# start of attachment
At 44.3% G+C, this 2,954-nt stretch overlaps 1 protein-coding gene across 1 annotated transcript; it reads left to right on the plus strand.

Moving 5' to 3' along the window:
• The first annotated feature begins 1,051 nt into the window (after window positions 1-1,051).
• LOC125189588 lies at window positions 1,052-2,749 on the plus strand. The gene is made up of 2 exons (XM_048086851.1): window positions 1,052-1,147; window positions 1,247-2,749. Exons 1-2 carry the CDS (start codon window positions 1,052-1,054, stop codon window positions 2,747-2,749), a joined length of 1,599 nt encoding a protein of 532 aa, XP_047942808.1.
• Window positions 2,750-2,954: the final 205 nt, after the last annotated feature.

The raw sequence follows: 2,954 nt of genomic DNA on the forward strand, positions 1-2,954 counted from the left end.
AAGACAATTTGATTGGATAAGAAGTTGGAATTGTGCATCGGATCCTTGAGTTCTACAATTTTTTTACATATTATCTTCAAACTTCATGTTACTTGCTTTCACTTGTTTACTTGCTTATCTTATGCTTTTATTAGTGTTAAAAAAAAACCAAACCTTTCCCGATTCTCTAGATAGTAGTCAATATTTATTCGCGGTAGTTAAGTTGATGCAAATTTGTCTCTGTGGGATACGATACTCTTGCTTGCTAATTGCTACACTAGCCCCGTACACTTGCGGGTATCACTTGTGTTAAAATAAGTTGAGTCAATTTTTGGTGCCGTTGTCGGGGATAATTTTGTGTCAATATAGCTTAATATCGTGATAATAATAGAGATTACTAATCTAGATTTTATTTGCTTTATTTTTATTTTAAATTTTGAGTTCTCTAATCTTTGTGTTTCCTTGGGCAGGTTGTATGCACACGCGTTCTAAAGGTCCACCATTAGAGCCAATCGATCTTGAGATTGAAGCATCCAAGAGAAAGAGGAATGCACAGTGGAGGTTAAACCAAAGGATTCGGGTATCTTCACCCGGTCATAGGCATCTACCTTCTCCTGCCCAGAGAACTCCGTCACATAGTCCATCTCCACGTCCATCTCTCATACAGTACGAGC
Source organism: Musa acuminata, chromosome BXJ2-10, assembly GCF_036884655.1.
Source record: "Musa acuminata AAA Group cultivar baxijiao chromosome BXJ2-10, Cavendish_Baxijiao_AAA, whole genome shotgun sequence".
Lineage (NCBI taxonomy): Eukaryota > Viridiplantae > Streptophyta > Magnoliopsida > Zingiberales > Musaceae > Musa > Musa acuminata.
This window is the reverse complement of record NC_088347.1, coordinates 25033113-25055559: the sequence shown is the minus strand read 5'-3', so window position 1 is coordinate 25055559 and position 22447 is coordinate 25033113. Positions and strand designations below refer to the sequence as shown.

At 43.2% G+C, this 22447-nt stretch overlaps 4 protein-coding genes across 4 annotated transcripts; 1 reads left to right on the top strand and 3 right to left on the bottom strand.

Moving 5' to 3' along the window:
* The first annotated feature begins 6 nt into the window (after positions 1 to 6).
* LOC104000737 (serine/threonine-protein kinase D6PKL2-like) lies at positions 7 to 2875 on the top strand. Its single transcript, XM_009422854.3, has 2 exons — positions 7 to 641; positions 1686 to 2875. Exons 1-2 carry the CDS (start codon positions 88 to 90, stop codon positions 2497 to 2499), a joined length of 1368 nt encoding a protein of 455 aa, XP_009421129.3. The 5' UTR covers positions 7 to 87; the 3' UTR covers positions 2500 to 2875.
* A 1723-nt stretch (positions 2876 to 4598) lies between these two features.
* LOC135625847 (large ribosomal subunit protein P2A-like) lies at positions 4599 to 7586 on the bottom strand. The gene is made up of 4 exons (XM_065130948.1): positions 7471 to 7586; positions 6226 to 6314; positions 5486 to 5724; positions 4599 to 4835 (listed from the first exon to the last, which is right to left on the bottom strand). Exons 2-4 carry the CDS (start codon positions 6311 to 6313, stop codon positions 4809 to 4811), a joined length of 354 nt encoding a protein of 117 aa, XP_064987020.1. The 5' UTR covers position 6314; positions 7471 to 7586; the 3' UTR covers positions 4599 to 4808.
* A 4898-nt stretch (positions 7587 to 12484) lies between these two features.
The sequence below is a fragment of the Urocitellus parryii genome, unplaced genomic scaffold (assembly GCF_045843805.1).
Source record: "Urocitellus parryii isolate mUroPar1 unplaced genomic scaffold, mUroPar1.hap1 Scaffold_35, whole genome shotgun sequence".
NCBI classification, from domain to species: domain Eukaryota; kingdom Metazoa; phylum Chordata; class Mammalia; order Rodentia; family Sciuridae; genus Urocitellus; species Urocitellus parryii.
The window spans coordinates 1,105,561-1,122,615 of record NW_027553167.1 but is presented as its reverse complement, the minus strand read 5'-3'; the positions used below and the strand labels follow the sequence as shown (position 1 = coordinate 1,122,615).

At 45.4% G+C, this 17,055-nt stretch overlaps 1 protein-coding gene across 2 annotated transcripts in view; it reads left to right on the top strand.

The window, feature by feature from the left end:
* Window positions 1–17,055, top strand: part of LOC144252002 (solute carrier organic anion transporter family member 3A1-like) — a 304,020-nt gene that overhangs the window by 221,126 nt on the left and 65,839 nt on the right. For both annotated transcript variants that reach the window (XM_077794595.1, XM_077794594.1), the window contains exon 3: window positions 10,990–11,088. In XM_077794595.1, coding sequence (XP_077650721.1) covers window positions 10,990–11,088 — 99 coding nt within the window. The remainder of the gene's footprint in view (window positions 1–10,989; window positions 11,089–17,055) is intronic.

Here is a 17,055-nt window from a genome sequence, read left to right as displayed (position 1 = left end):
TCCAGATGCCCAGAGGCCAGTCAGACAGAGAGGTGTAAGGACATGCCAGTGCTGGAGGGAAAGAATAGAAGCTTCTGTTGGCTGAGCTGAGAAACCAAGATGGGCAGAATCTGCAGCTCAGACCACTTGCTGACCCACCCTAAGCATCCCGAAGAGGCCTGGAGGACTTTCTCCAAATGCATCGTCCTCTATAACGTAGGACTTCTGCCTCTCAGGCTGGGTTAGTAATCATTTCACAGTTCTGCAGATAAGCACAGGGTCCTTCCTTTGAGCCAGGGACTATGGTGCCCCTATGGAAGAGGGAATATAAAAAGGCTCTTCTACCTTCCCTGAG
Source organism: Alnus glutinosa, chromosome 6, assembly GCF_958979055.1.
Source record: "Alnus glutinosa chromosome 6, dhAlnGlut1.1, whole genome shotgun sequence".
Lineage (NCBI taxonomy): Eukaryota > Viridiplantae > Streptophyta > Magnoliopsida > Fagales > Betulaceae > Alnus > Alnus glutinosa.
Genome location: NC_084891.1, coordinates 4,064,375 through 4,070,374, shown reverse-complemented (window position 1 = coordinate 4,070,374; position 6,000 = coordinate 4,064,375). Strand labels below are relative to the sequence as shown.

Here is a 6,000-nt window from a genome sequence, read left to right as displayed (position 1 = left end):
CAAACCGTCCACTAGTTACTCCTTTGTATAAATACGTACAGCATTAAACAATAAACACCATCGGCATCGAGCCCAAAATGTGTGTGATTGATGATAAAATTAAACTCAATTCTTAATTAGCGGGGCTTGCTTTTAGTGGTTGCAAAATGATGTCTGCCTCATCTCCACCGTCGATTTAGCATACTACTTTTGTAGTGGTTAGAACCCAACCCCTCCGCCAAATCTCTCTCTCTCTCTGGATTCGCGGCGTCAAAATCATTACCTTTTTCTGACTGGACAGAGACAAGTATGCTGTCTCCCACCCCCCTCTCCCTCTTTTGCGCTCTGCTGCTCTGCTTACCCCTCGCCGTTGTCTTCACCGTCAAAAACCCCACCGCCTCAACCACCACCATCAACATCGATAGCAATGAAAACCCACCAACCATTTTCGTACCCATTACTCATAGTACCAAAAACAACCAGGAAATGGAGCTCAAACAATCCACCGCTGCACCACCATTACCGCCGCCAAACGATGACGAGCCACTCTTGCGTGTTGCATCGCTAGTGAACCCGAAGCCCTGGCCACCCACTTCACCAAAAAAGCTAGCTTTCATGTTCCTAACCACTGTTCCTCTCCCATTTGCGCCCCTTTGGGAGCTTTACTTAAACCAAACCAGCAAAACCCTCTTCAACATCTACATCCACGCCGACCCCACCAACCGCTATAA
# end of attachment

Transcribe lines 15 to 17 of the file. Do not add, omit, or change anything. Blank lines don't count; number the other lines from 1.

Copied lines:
* LOC104000737 (serine/threonine-protein kinase D6PKL2-like) lies at positions 7 to 2875 on the top strand. Its single transcript, XM_009422854.3, has 2 exons — positions 7 to 641; positions 1686 to 2875. Exons 1-2 carry the CDS (start codon positions 88 to 90, stop codon positions 2497 to 2499), a joined length of 1368 nt encoding a protein of 455 aa, XP_009421129.3. The 5' UTR covers positions 7 to 87; the 3' UTR covers positions 2500 to 2875.
* A 1723-nt stretch (positions 2876 to 4598) lies between these two features.
* LOC135625847 (large ribosomal subunit protein P2A-like) lies at positions 4599 to 7586 on the bottom strand. The gene is made up of 4 exons (XM_065130948.1): positions 7471 to 7586; positions 6226 to 6314; positions 5486 to 5724; positions 4599 to 4835 (listed from the first exon to the last, which is right to left on the bottom strand). Exons 2-4 carry the CDS (start codon positions 6311 to 6313, stop codon positions 4809 to 4811), a joined length of 354 nt encoding a protein of 117 aa, XP_064987020.1. The 5' UTR covers position 6314; positions 7471 to 7586; the 3' UTR covers positions 4599 to 4808.